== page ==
He compared Nest to other great, short-lived magazines, including Fleur Cowles's Flair, published in 1950 and 1951, and Colors, Benetton's magazine, when it was edited by Tibor Kalman from 1991 to 1995.
As an editor, Mr. Holtzman was nothing if not bold. He was as likely to focus on a prison cell as a palazzo. A plaster cast of the teeth of Jacqueline Kennedy Onassis at 10 was analyzed as a decorative object. And in the new issue, he devotes 22 pages to the "hotel" that Kenny Mroczek, a 23-year-old artist, created in his home on the Lower East Side of Manhattan.
Each issue closed with a humorous Decorator Horoscope: "Virgo: Spend all your savings on one rough salt-glazed and blackened totemlike vessel."
Sometimes, Mr. Holtzman offered his version of a Cracker Jack prize: an add-on like a fabric wrapper by Mr. Oldham or a CD by DJ Spooky. One issue had a metal patch that turned out to be sharper than Mr. Holtzman had intended. It cut several readers before he halted distribution. Luckily, the people who cut themselves were, he said, "all very nice about it."
"I took each call myself," Mr. Holtzman said, in his typically soft-spoken voice.
Production costs — as much as $6 a copy — absorbed most of the magazine's newsstand and subscription income (rates were $34 a year), leaving Mr. Holtzman to cover other expenses. A few national advertisers — including Volkswagen and Target — took space in the magazine. But the content was far from advertiser-friendly. Those sponsors who did sign on had to adapt to pages that might be parallelograms instead of rectangles, or might have slits cut through them. And he would not sell the most valuable advertising space — the back cover — which he designed himself.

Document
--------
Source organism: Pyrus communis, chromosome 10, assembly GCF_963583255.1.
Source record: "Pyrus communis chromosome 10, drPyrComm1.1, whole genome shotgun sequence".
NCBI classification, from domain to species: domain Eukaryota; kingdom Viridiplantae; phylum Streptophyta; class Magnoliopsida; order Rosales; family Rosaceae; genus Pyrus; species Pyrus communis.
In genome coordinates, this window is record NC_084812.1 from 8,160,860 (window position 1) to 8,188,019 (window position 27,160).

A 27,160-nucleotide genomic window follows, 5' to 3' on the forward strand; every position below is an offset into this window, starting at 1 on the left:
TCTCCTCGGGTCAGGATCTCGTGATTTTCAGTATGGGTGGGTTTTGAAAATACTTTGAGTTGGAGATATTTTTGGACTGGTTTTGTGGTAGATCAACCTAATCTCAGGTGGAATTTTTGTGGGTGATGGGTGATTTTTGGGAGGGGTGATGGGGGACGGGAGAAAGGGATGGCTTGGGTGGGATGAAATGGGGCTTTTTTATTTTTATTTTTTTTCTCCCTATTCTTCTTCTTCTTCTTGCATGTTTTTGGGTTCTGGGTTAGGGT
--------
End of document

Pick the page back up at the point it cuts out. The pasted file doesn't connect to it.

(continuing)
Mr. Phillips, the investment banker, said, "It's a way of differentiating a magazine and a way of saying to readers, `This back cover is for you, not the advertisers.' "
Mr. Holtzman said he was never very good at reaching out to advertisers. "If you want to sell ads," he said, "you're supposed to know who your reader is." But when he was asked to describe the Nest reader, he would answer, "Anyone who reads Nest."
"There was never any thought of a demographic," Mr. Stadler said.
While some magazines are accused of letting advertising intrude on editorial content, Mr. Holtzman went the other way. In the final issue, he ran an advertisement for the show "Design Art: Functional Objects From Donald Judd to Rachel Whiteread," which opens Sept. 10 at the Cooper-Hewitt Museum, but superimposed his own editorial denouncing the show as contrary to the mission of a design museum.
(The show was about design objects by artists, and, he said, the Cooper-Hewitt should stick to design objects by designers.)